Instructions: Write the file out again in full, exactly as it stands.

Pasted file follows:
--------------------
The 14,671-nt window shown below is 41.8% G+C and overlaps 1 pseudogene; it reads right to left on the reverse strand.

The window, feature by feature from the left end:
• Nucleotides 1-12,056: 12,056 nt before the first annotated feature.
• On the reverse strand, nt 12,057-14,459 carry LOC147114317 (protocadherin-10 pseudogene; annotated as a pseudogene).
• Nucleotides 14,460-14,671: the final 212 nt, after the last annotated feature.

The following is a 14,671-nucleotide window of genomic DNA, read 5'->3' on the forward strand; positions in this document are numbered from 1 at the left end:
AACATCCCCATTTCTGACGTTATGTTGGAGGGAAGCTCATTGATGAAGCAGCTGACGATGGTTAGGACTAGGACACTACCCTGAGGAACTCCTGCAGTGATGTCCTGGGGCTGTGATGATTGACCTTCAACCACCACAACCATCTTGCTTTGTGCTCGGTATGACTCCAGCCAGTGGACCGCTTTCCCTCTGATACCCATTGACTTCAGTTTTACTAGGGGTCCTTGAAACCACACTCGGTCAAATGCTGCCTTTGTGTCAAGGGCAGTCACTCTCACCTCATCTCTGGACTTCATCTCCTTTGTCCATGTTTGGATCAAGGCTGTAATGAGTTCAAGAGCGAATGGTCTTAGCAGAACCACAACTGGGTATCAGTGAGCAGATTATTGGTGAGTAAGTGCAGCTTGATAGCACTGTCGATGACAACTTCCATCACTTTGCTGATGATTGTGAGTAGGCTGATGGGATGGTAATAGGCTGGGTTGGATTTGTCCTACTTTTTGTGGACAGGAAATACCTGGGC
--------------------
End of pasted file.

The 14,671-nt window shown below is 41.8% G+C and overlaps 1 pseudogene; it reads right to left on the reverse strand.

The window, feature by feature from the left end:
• Nucleotides 1-12,056: 12,056 nt before the first annotated feature.
• On the reverse strand, nt 12,057-14,459 carry LOC147114317 (protocadherin-10 pseudogene; annotated as a pseudogene).
• Nucleotides 14,460-14,671: the final 212 nt, after the last annotated feature.

The following is a 14,671-nucleotide window of genomic DNA, read 5'->3' on the forward strand; positions in this document are numbered from 1 at the left end:
AACATCCCCATTTCTGACGTTATGTTGGAGGGAAGCTCATTGATGAAGCAGCTGACGATGGTTAGGACTAGGACACTACCCTGAGGAACTCCTGCAGTGATGTCCTGGGGCTGTGATGATTGACCTTCAACCACCACAACCATCTTGCTTTGTGCTCGGTATGACTCCAGCCAGTGGACCGCTTTCCCTCTGATACCCATTGACTTCAGTTTTACTAGGGGTCCTTGAAACCACACTCGGTCAAATGCTGCCTTTGTGTCAAGGGCAGTCACTCTCACCTCATCTCTGGACTTCATCTCCTTTGTCCATGTTTGGATCAAGGCTGTAATGAGTTCAAGAGCGAATGGTCTTAGCAGAACCACAACTGGGTATCAGTGAGCAGATTATTGGTGAGTAAGTGCAGCTTGATAGCACTGTCGATGACAACTTCCATCACTTTGCTGATGATTGTGAGTAGGCTGATGGGATGGTAATAGGCTGGGTTGGATTTGTCCTACTTTTTGTGGACAGGAAATACCTGGGC